John Hurrell – 13 October, 2023
Calculatedly shonky through being bent clumsily into configurations via a firm workshop vice, these wickedly ambiguous works seem to provocatively smirk at ‘correctional' post-colonial piety and virtue signalling. Their gangly forms and fake tacky materiality, in rendering well-known ‘Māori' imagery, prod you into looking at them askance.
30 September - 28 October 2023
With three, very minimal, skinny linear sculptures that look like ‘walk through’ drawings, Peter Robinson presents in this seemingly comical installation, references to traditional Māori design and elements such as waka shape and spiral motifs—using Knot-wood or Metwood, hollow aluminium beams covered in ersatz-wood vinyl veneer.
Calculatedly shonky through being bent clumsily into configurations via a firm workshop vice, these wickedly ambiguous works seem to provocatively smirk at ‘correctional’ post-colonial piety and virtue signalling. Their gangly forms and fake tacky materiality, in rendering well-known ‘Māori’ imagery, prod you into looking at them askance.
So a big question is raised: what is Robinson up to here? Is he being a rascal who is more than a little irritating with his ‘reckless’ use of these motifs—for he raises the issue: does art have to have a meaning, and if it does, what are the interpretive possibilities for this work, some speculations of which might cause consternation? The uncluttered, ‘throw-away’ and casual style of this sculpture seems very politically loaded, while the title implies nothing is ever fixed—but only ‘drifts’ around. Here are four possibilities.
One option is, is he firing shots at the so-called ‘Woke’ university-led art community he is normally considered a stalwart of, trying to tell them something they don’t want to hear about stylistic or cultural identity templates? Is he unhappy about the direction of Māori cultural branding (the defined attributes), and thinking that all assumptions of authenticity are dubious? Or past their use-by date?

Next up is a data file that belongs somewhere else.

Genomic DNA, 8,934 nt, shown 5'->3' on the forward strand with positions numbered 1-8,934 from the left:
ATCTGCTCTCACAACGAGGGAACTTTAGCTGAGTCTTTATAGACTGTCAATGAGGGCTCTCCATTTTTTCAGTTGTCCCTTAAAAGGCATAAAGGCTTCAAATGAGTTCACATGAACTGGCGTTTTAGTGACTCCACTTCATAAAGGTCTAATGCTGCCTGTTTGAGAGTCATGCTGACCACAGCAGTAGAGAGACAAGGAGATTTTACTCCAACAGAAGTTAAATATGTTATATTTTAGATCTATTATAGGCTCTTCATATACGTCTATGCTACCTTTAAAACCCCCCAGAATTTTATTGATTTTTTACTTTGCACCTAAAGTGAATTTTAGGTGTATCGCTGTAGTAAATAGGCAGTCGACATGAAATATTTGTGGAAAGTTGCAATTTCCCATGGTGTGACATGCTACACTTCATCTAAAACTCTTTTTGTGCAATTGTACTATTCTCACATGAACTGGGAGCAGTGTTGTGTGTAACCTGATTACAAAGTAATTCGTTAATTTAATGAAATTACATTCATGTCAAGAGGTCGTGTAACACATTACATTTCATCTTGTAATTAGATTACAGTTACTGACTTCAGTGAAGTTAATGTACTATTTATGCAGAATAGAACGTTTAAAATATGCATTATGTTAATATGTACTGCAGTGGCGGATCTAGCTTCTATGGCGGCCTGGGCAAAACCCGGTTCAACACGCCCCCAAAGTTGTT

Or is he instead aiming at something else, maybe satirising a vocal section of the seemingly gullible and resentful NZ /Aotearoa public who tomorrow will complete voting on the main political parties and members for a new Parliament? Is it possible he is attempting to use a deliberately ‘poor’ type of Māori imagery to generate a white backlash, baiting with what might be seen as meagre ‘uninspiring’ motifs, and arousing knee-jerk scorn and community fury—something to then easily lampoon?
Or is Robinson just being a scamp, a mischievous stirrer for stirring’s sake? Is he enjoying sparking off a little ideational and political chaos by making novel spidery images that by being less than rapturous, will cause a laugh with lovers of irony within the well-read art crowd? The simplest possibility of the four.
There might also be another angle, to boldly speculate even further: With his humorous use of general morphology and weedy demeanour, Robinson may (in this extrapolation) be addressing Māori specifically—especially fellow academics—saying that they shouldn’t be too earnest, and that they should loosen up about their heritage, and remove any strains of pomposity—without compromising on their culture’s profound uniqueness and obvious value? He could be proposing that they don’t become too hermetic and inward, but instead see themselves as representing one of many indigenous global communities that have values to offer to the planet? They shouldn’t exaggerate their own importance, even within the confines of Aotearoa.
Robinson‘s exhibition can be seen as obliquely issuing a kind of challenge for this country’s indigenous art forms and their proponents; one that at times encourages the possibility of second thoughts for artists, art historians, critics and cultural theorists, suggesting a consideration of the perhaps too-hidden legitimacy of doubt.